Whitewater rafting adventure along the Rio Chama in honor of the 50th anniversary of the Wild & Scenic Rivers Act.
Take a whitewater rafting trip on New Mexico’s epic Rio Chama through Georgia O’Keeffe Country in honor of the 50th anniversary of the Wild & Scenic Rivers Act, which helps protect special rivers for future generations. We joined Steve Harris of Far Flung Adventures, who has been guiding travelers along great rivers for more than 30 years. A staunch river advocate, he helped us explore and film along the Rio Chama, a tributary of the Rio Grande with approximately 25 miles protected as Wild & Scenic.
The Chama was designated a Wild & Scenic River in 1988. In addition to trout and wildlife flourishing here, the canyons, with their varying elevations, are host to layers of rock with untold stories dating back millions of years and scenery that has attracted humans for thousands of years, including in recent times with artist Georgia O’Keeffe. Over 12,000 miles of free-flowing rivers and streams are protected under the Wild & Scenic Rivers Act, which was signed in 1968 by President Lyndon Johnson. Some examples include the Snake River Headwaters in Wyoming and portions of the Rio Chama in New Mexico.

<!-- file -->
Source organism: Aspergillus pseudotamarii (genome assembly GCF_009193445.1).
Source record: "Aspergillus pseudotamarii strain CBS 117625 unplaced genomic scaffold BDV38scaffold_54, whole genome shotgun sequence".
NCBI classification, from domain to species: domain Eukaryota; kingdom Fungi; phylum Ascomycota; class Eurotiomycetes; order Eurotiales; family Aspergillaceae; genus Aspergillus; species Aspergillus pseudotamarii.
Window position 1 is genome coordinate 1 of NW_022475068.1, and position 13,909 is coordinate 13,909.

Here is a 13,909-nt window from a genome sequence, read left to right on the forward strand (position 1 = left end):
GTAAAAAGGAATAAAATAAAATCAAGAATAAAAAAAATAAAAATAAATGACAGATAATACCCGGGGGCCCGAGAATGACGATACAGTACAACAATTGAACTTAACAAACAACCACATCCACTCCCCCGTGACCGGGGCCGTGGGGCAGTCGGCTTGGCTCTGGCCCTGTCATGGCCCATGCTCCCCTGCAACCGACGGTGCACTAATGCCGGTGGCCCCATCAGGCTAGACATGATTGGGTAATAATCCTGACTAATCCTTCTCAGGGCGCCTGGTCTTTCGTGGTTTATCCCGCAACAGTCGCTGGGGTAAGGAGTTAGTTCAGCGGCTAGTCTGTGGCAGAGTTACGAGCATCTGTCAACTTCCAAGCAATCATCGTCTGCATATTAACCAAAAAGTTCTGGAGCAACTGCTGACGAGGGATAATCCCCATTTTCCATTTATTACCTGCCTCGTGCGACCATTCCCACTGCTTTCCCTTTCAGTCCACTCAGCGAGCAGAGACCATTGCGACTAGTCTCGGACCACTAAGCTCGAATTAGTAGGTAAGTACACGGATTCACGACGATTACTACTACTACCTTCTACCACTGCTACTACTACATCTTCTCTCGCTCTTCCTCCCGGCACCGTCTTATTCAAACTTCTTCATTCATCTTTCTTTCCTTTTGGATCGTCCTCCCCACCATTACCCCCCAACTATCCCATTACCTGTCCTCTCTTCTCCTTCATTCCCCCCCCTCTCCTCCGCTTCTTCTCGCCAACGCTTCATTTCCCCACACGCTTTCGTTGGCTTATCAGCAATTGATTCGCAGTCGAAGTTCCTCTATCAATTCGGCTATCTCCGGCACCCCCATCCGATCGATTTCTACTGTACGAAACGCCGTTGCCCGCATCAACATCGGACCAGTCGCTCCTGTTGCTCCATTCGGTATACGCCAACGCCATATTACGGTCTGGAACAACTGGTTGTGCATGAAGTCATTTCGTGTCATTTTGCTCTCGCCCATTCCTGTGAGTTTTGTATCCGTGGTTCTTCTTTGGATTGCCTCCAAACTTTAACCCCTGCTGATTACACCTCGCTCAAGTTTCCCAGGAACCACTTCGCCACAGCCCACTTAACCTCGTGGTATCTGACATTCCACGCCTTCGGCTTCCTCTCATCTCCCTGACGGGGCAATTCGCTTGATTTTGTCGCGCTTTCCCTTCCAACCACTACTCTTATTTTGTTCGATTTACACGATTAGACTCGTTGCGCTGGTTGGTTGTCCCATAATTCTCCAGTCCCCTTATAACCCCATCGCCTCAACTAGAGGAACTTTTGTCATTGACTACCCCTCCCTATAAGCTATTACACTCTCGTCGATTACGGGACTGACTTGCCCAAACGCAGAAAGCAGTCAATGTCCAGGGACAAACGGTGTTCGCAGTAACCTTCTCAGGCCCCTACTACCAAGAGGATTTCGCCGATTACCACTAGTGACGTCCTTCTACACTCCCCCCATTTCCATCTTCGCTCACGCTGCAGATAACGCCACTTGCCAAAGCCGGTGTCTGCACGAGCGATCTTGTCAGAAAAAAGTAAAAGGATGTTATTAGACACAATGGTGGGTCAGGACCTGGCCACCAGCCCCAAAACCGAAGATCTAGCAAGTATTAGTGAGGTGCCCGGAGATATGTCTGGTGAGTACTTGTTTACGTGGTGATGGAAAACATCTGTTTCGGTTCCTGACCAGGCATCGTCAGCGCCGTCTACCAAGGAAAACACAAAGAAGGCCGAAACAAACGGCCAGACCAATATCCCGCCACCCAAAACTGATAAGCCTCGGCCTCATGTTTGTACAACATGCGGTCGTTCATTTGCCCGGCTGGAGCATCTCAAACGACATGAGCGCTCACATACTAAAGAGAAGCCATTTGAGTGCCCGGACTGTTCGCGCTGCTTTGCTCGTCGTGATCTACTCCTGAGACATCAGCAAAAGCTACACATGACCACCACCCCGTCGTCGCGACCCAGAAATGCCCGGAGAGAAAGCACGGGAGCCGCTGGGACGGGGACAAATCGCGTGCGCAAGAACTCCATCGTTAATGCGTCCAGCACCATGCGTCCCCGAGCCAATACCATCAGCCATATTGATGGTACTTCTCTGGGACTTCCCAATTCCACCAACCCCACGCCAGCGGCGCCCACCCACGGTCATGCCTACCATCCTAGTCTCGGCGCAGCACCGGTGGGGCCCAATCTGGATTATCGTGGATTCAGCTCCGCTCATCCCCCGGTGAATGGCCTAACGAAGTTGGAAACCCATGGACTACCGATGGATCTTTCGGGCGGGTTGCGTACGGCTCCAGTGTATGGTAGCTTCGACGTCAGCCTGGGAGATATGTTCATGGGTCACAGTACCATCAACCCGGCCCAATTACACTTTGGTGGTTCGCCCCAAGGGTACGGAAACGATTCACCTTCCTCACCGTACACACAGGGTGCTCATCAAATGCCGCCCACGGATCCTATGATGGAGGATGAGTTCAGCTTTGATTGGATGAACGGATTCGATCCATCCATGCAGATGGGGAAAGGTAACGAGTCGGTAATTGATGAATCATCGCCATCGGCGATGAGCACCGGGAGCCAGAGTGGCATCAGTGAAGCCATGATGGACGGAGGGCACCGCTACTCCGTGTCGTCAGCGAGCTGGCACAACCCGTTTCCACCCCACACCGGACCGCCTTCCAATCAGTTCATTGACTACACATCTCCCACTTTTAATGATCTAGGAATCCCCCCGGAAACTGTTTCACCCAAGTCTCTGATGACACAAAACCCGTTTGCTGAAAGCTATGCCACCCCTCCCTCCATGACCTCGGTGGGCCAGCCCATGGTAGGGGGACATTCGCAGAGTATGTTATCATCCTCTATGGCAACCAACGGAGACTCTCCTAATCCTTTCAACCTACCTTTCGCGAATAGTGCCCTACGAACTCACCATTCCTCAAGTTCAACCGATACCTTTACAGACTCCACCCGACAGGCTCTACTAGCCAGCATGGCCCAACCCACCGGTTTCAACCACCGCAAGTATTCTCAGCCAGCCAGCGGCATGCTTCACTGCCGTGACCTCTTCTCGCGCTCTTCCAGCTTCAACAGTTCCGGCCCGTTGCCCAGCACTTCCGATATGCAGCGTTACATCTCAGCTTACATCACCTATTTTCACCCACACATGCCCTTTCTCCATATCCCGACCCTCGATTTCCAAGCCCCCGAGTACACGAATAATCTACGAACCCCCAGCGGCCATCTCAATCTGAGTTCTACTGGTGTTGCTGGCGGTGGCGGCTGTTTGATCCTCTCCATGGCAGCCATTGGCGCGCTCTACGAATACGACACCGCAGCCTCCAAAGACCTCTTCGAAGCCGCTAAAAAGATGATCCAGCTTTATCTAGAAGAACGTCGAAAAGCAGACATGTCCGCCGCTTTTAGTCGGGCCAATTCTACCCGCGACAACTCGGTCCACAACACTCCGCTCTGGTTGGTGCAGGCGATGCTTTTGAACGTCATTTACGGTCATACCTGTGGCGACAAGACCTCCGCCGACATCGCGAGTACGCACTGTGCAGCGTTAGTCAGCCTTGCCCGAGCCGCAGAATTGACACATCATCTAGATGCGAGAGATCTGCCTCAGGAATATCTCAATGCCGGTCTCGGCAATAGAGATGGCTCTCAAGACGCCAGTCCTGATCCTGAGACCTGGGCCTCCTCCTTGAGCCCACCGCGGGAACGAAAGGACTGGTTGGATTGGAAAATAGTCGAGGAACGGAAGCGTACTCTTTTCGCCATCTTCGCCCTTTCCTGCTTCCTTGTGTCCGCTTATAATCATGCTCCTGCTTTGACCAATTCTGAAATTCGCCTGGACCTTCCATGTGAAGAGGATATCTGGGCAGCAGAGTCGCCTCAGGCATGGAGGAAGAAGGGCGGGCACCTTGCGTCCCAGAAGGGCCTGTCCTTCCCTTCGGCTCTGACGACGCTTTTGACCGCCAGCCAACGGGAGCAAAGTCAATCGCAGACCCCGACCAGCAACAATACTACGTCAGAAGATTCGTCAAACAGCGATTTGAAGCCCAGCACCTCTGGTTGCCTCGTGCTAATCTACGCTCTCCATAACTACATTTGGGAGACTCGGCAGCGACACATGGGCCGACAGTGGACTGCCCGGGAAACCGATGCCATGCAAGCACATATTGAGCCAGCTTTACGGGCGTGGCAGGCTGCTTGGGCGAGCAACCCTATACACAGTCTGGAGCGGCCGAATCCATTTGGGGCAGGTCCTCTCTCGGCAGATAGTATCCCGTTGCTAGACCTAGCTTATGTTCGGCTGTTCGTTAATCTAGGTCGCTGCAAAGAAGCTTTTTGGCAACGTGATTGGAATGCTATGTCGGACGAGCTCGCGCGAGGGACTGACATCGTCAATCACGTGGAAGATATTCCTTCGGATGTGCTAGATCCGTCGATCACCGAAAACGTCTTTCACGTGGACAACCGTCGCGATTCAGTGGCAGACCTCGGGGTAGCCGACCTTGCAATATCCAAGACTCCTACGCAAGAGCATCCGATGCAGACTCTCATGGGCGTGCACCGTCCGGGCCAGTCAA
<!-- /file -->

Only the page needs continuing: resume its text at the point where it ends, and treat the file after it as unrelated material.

If you’re heading to this part of New Mexico, enjoy a rafting adventure with Steve and a hike on the nearby Continental Divide Trail at Skull Bridge. Travelers can camp out in the area or stay at Monastery of Christ in the Desert, a truly unique experience.
You’ll be spending the night in a Benedictine monastery in the high desert, where you are welcome to participate with the monks in daily service and life and welcome to take a vow of silence during your stay. This stunning property on the Rio Chama is a respite from the world. They require a two-night minimum. It’s remote, so you’ll want to stay at least two nights!
Look for more New Mexico adventures in our new season on PBS, including the “New Mexico’s Continental Divide Trail” episode.